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What he reports to us is that there is no longer a need for such an anthem because the Rebellion has already been completed. However, being a satire, allegory and using so much propaganda, we know there are other reasons.
He quits using the anthem because of the language in it. It encourages a freedom and a place wherein animals rule themselves. He has been enjoying his power and wants to keep it. He doesn't want any ideas floating in their heads about rebelling against him.
Napoleon says that “Beasts of England” was a song of the revolution and was no longer needed. The real reason he bans it is because he does not want another revolution.
Old Major, the revered old boar, has a vision for England which the animals transform into Animalism under the banner of the patriotic tune, “Beasts of England.” It’s their rallying anthem throughout the revolution, and they enjoy it afterward. It includes such stanzas as this.
Riches more than mind can picture,
Wheat and barley, oats and hay,
Clover, beans, and mangel-wurzels
Shall be ours upon that day. (Ch. 1)
The animals are inspired by this tune to work harder, kick out the man, and run their own farm. Under this new farm, they will have all the food they want, the song reminds them. They have been oppressed, but they will soon live a life of luxury.
Napoleon and the other pigs allow the song to continue for a little while after the revolution, in order to keep the animals motivated. It is sung at meetings, and soon the tune is known throughout the land. However, soon they tell the animals to stop. They give a good, sound, logical reason (the pigs are good at those). The real reason, though, is that “Beasts of England” begins to be rebebllious again, and the animals are rebelling against the pigs. When no one dares to speak his mind, Clover sings “Beast of England.”
The other animals sitting round her took it up, and they sang it three times over—very tunefully, but slowly and mournfully, in a way they had never sung it before. (Ch. 7)
Napoleon tells the animals that “Beasts of England” is banned because it “expressed our longing for a better society in days to come” (Ch. 7). Since now they have the perfect society they longed for, it is no longer needed. Of course, this is quite the opposite of the truth. The song has been revoked because the animals are well aware that they were sold a bill of goods, and their society is far from perfect. They traded one corrupt master for another. The new boss is just as bad, if not worse, than the old boss. The pigs realize this, and that is why they forbid the song.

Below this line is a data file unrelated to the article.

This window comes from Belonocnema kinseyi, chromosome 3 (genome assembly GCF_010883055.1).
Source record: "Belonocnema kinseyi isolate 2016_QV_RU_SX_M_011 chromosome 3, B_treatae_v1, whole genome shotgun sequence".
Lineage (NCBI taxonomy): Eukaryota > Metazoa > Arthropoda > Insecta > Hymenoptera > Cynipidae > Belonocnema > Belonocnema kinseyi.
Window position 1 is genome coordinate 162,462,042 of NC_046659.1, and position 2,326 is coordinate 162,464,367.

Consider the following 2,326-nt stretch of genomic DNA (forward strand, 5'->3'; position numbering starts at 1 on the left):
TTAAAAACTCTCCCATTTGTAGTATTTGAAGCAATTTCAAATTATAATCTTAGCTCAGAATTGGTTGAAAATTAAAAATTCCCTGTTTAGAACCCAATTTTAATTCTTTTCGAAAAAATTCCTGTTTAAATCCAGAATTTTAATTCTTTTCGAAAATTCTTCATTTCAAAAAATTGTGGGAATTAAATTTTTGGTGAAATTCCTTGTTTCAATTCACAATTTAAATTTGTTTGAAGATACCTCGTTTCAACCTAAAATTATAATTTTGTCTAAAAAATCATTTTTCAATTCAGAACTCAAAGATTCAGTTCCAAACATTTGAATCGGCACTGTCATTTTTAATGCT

You can find the answer to this towards the end of Chapter 7. Napoleon himself does not explain why this is, but Squealer does tell us. He has come out to tell the animals that they have to stop singing the song after they have sung it three times. They have been singing it because Clover started to sing it as a way to express how she feels about how much better things are now than under Jones.
But Napoleon has Squealer make them stop. He says that the song is no longer needed now because the Revolution is over and it was a revolutionary song. He doesn't want the animals singing songs about freedom and self rule because he wants all the power for himself.
In Chapter 7, Napolean commands his dogs to brutally murder several animals who confess to various crimes against the farm. After the executions, Clover and the other animals stand on the hillside looking out at the farm and think about old Major's speech. Clover cannot express her feelings, so she begins to sing Beasts of England. In a melancholy tone, the other animals being singing with her. After their third time singing the song, Squealer arrives with two dogs and tells them that Napolean has decided to abolish the song. Squealer proceeds to explain that Beasts of England was the song of the Rebellion and the Rebellion has been completed. Squealer says that the execution of traitors was the final act of the Rebellion, and the ideal society that was described in the lyrics has come to fruition. The animals' protests are silenced by the bleating sheep. Minimus, the poet, then writes another song which replaces Beasts of England.
Napoleon abolishes Beasts of England because he does not want the animals to believe that Animal Farm is not the ideal society. The lyrics to the song express how animals live a terrible life full of drudging work. Napolean fears that the animals will realize that their lives are horrible and rebel against his rule. The song also encourages independence, and he wishes to maintain his dictatorial role as leader of the farm.
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